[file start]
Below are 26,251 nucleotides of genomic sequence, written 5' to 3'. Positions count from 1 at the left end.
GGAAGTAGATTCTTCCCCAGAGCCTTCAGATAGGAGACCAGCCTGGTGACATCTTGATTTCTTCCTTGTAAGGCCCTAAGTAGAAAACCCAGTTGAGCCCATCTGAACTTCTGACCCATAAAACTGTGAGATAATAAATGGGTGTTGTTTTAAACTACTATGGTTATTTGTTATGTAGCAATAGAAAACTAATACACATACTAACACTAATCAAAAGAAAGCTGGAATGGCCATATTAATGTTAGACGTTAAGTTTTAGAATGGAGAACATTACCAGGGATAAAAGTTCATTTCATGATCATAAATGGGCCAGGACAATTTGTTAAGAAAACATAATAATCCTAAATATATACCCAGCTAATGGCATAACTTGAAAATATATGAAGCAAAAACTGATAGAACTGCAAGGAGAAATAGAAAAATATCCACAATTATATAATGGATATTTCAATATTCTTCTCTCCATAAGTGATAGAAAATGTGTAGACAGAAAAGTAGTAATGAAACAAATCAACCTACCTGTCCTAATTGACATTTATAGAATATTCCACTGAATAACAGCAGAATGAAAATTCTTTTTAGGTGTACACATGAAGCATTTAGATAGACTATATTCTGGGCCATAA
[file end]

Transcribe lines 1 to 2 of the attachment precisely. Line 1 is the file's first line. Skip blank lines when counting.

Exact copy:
Below are 26,251 nucleotides of genomic sequence, written 5' to 3'. Positions count from 1 at the left end.
GGAAGTAGATTCTTCCCCAGAGCCTTCAGATAGGAGACCAGCCTGGTGACATCTTGATTTCTTCCTTGTAAGGCCCTAAGTAGAAAACCCAGTTGAGCCCATCTGAACTTCTGACCCATAAAACTGTGAGATAATAAATGGGTGTTGTTTTAAACTACTATGGTTATTTGTTATGTAGCAATAGAAAACTAATACACATACTAACACTAATCAAAAGAAAGCTGGAATGGCCATATTAATGTTAGACGTTAAGTTTTAGAATGGAGAACATTACCAGGGATAAAAGTTCATTTCATGATCATAAATGGGCCAGGACAATTTGTTAAGAAAACATAATAATCCTAAATATATACCCAGCTAATGGCATAACTTGAAAATATATGAAGCAAAAACTGATAGAACTGCAAGGAGAAATAGAAAAATATCCACAATTATATAATGGATATTTCAATATTCTTCTCTCCATAAGTGATAGAAAATGTGTAGACAGAAAAGTAGTAATGAAACAAATCAACCTACCTGTCCTAATTGACATTTATAGAATATTCCACTGAATAACAGCAGAATGAAAATTCTTTTTAGGTGTACACATGAAGCATTTAGATAGACTATATTCTGGGCCATAA